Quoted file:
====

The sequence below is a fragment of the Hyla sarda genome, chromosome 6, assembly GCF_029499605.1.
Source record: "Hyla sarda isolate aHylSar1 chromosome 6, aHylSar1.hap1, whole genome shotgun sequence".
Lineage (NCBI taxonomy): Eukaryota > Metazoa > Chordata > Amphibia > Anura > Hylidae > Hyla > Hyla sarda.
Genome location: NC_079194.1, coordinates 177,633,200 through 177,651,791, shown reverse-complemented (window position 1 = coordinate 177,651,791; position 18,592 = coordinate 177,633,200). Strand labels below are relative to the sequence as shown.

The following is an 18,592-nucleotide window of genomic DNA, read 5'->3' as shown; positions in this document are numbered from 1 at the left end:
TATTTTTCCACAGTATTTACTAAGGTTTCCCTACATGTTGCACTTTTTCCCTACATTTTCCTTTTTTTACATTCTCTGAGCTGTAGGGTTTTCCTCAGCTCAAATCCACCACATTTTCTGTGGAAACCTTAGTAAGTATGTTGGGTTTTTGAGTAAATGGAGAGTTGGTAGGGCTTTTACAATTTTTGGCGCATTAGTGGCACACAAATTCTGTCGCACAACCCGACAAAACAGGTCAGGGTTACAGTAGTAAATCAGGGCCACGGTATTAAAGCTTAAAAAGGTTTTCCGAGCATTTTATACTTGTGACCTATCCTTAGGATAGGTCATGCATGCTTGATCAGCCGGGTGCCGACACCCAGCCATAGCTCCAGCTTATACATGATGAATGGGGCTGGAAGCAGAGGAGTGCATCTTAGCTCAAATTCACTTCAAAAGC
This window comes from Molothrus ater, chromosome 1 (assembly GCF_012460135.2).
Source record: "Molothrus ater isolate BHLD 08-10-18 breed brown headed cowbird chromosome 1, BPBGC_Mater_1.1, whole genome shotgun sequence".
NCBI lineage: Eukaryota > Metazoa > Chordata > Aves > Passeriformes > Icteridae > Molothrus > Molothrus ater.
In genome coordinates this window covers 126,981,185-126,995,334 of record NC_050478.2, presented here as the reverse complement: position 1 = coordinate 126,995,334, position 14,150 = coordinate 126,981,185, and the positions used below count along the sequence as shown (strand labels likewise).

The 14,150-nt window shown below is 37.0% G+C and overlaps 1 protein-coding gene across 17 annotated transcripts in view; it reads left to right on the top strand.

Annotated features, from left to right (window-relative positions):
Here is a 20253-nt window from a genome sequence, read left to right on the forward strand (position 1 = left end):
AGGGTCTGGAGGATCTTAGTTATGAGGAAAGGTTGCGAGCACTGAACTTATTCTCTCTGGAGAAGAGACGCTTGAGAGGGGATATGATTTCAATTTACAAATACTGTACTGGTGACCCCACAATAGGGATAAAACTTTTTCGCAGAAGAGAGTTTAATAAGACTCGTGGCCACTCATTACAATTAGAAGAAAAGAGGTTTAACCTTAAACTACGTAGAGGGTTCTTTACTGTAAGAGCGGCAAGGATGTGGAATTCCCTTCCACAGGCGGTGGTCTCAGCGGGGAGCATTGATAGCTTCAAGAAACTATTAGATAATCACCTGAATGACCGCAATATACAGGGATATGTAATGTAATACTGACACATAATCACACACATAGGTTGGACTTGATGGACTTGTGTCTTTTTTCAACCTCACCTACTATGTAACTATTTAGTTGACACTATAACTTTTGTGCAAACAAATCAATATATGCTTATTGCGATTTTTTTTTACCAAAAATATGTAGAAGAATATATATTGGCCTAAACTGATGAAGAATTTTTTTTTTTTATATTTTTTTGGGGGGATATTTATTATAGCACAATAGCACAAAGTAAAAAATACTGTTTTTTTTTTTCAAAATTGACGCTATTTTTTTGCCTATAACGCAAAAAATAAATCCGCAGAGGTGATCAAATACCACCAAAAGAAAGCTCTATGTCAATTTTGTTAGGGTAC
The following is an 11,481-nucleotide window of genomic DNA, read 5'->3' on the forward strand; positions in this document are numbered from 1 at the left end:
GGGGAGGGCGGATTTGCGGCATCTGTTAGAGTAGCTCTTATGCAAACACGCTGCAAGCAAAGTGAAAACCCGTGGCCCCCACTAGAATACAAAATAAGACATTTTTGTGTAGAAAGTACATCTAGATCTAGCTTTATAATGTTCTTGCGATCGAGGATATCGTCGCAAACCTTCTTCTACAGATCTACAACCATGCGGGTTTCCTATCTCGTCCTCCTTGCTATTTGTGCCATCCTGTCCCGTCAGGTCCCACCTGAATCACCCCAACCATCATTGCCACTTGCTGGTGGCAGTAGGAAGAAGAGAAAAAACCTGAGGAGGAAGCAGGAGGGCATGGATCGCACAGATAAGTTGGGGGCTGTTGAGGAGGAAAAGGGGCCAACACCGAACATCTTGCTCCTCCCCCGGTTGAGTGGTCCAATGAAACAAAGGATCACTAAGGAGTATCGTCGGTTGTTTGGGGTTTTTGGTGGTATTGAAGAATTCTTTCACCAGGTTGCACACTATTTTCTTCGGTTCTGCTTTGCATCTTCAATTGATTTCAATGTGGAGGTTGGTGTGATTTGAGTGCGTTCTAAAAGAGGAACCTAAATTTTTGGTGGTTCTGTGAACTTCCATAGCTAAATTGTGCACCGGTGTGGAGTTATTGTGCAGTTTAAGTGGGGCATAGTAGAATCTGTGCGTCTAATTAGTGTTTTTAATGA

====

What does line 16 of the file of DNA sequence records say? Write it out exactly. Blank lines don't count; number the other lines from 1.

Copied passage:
GGGGAGGGCGGATTTGCGGCATCTGTTAGAGTAGCTCTTATGCAAACACGCTGCAAGCAAAGTGAAAACCCGTGGCCCCCACTAGAATACAAAATAAGACATTTTTGTGTAGAAAGTACATCTAGATCTAGCTTTATAATGTTCTTGCGATCGAGGATATCGTCGCAAACCTTCTTCTACAGATCTACAACCATGCGGGTTTCCTATCTCGTCCTCCTTGCTATTTGTGCCATCCTGTCCCGTCAGGTCCCACCTGAATCACCCCAACCATCATTGCCACTTGCTGGTGGCAGTAGGAAGAAGAGAAAAAACCTGAGGAGGAAGCAGGAGGGCATGGATCGCACAGATAAGTTGGGGGCTGTTGAGGAGGAAAAGGGGCCAACACCGAACATCTTGCTCCTCCCCCGGTTGAGTGGTCCAATGAAACAAAGGATCACTAAGGAGTATCGTCGGTTGTTTGGGGTTTTTGGTGGTATTGAAGAATTCTTTCACCAGGTTGCACACTATTTTCTTCGGTTCTGCTTTGCATCTTCAATTGATTTCAATGTGGAGGTTGGTGTGATTTGAGTGCGTTCTAAAAGAGGAACCTAAATTTTTGGTGGTTCTGTGAACTTCCATAGCTAAATTGTGCACCGGTGTGGAGTTATTGTGCAGTTTAAGTGGGGCATAGTAGAATCTGTGCGTCTAATTAGTGTTTTTAATGA